Kenai Fjords National Park

Kenai Fjords National Park

Flora & Fauna


At Kenai Fjords, the vegetation in the park tends to be sparse, but hardy. Due to acidic or sandy soil, more than 90 percent of the landscape remains bare. The vegetation that survives is often divided into four major ecosystems. The highest, the Arctic-Alpine zone, is above the tree line and dominated by sedges, grasses, willows and other dwarf plants. In lower elevations, dense thickets of alder, willow and devils club prepare the way for mature stands of spruce and hemlock forests; these, along with bunchberry and mountain cranberry, make up the Hudsonian zone. On the coast, the Hudsonian zone merges with the Canadian zone, a comparatively lush ecosystem of Sitka spruce, salmonberry and skunk cabbage. Offshore, the Coastal Marine Zone, concentrated on islands and beaches, includes large stands of kelp and eelgrass.


The indigenous wildlife of Kenai Fjords is truly as impressive as its natural scenery. Mountain goats, moose, bears, wolverines and marmots manage to make their home in a narrow zone between marine waters and the edge of the ice field. Bald eagles nest in the tops of spruce and hemlock trees. During the summer, life is abundant in the fjords. Steller sea lions sunbathe on rocky islands at the entrances to Aialik and Nuka bays. Harbor seals float lazily on icebergs. Dall porpoises and sea otters—along with gray, humpback, killer and minke whales—all cruise the fjords' waters. Halibut, lingcod, black bass, and even the occasional giant squid prowl deep in the bay. Numerous kinds of salmon pass through in the midst of their spawning runs. Thousands of seabirds, including horned and tufted puffins, black-legged kittiwakes, common murres and the ever-present gulls, inhabit steep cliffs and rocky shores at certain times of the year.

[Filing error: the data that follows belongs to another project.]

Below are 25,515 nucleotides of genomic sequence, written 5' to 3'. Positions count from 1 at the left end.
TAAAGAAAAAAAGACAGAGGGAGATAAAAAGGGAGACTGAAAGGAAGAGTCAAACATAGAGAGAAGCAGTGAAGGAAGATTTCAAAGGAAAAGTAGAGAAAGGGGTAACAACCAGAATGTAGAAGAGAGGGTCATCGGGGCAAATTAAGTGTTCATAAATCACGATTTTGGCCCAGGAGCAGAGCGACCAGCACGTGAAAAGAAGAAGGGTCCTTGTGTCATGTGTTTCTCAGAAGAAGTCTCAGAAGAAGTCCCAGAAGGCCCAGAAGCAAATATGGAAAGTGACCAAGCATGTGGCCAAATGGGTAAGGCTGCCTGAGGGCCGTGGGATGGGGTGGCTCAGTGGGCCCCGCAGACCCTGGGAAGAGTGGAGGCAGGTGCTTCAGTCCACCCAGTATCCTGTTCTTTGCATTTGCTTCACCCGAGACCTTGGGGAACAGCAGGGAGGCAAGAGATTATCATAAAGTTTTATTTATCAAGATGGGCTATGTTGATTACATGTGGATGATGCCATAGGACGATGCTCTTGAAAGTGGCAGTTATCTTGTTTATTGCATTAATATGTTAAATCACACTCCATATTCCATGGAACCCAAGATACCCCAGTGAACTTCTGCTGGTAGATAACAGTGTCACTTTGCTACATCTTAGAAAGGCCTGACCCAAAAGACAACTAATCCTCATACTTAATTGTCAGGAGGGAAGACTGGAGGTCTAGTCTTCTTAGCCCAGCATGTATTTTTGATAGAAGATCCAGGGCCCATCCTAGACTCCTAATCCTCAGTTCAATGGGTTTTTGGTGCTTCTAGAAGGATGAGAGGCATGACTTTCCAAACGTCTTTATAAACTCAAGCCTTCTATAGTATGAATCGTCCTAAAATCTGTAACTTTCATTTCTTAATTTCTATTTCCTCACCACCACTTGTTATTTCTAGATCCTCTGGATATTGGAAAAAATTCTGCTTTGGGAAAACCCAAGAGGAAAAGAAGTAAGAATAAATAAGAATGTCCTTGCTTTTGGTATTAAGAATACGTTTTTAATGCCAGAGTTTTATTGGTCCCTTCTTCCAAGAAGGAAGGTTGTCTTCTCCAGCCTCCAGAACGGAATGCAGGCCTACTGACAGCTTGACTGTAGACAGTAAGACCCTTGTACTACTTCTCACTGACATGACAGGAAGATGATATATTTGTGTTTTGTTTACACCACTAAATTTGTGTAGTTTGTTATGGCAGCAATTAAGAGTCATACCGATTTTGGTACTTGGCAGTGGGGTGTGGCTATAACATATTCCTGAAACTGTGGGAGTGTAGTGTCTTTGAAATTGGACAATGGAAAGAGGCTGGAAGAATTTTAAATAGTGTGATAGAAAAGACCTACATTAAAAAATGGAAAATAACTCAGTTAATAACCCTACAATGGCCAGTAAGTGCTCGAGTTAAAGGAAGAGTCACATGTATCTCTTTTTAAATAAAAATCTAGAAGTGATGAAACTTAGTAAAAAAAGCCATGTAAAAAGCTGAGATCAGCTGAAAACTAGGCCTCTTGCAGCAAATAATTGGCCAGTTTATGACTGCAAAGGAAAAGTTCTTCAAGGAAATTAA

One of the best places to observe wildlife in the park is at the Chiswell Islands, which are located at the mouth of Aialik Bay in the Gulf of Alaska. (Technically, the Chiswells are not in the park; they are part of the Alaska Maritime National Wildlife Refuge, but many of the same critters are seen on the rocky headlands, which are part of the national park.)

More than 50,000 seabirds—representing 18 different species—nest on the rocky islands each summer. Visitors have a wonderful chance to observe each seabird species in their natural environment, from the puffins nesting in crevices of burrows to the murres perching precariously on narrow ledges. In addition, the only Steller sea lion nursery area that can be legally approached is situated on these islands.